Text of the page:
I just helped a client establish a valuation for his startup, and thought I’d discuss the topic a bit here. He hadn’t raised capital before, and his instinct was to value the startup based projections of future cash flows (i.e. Net Present Value analysis). That can work for a going concern, but startup valuations are typically driven by comparables, meaning recent valuations of other startups being financed.
At the time of this post, most seed-stage round valuations are between $500K and $2MM. Factors that determine where a startup falls along this spectrum include:
- Quality of the team. Have they founded successful businesses before, and made money for investors?
- Stage of development. Is this an entrepreneur with a business plan and nothing more? Does she have a prototype developed? Paying customers?
- Size of the opportunity. Is this a company that could, in theory, become a $10MM business or $100MM business?
After considering these issues, we came up with a valuation. To be more specific, a pre-money valuation, or the value of his company today. Our number was $1.5MM. His goal is to raise $500K. So how much do his investors get? The math is pretty simple. Take the value of the company before the investment ($1.5MM), add the amount of the investment ($500K), and you have a post-money valuation ($2MM). The investors get $500K divided by $2MM, or 25% of the equity.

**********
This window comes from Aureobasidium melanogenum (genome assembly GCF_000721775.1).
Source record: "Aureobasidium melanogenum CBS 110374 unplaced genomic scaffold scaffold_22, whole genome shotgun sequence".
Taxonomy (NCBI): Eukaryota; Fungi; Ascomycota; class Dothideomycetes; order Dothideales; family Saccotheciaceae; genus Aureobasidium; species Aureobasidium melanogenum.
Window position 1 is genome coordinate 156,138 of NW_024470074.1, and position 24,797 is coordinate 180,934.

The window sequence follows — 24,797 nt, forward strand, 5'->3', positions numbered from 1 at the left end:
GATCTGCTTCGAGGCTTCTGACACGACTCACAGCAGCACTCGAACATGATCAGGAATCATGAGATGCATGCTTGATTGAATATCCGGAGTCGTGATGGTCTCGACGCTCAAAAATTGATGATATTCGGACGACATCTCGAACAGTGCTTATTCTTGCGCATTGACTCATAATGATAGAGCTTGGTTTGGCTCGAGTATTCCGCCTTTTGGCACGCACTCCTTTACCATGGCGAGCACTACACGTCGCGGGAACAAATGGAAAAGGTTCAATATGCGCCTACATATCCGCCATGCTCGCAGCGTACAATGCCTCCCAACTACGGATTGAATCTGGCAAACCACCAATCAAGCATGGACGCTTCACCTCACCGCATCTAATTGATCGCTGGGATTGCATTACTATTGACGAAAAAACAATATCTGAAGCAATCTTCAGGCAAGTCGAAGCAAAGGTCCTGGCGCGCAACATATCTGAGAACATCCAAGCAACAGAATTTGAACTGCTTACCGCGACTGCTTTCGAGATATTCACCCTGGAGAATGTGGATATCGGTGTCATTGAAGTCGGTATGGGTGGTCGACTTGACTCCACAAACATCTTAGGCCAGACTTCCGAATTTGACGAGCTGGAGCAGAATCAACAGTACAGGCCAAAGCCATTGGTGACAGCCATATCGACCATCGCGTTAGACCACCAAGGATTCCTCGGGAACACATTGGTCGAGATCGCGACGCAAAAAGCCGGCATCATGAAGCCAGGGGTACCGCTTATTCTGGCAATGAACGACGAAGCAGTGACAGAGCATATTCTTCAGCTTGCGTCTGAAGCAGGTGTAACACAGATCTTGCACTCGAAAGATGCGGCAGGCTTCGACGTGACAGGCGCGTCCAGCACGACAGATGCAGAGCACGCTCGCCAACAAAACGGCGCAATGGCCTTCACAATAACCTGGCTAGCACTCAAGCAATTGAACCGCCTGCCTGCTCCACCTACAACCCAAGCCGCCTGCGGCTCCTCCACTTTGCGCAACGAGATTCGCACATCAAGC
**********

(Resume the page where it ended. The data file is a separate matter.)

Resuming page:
Like any good entrepreneur, he was concerned about giving away too much equity, and thought he should try for a $3MM pre-money valuation. It took a bit of discussion, but I convinced him otherwise. Of course, I want the best for my clients. But if he walked into a meeting with a sophisticated angel investor with a valuation that’s out of line with what’s happening in the market, he could lose credibility, and blow the deal. If he were to convince an unsophisticated investor (e.g. a family member) to take the higher valuation, he could have a different problem… Down the road, if he took money from a venture capital firm, they might strike a tougher bargain, in which case (depending on terms) the unsophisticated investor could suffer significant dilution.
Have thoughts on valuations of early stage companies? Please share them below.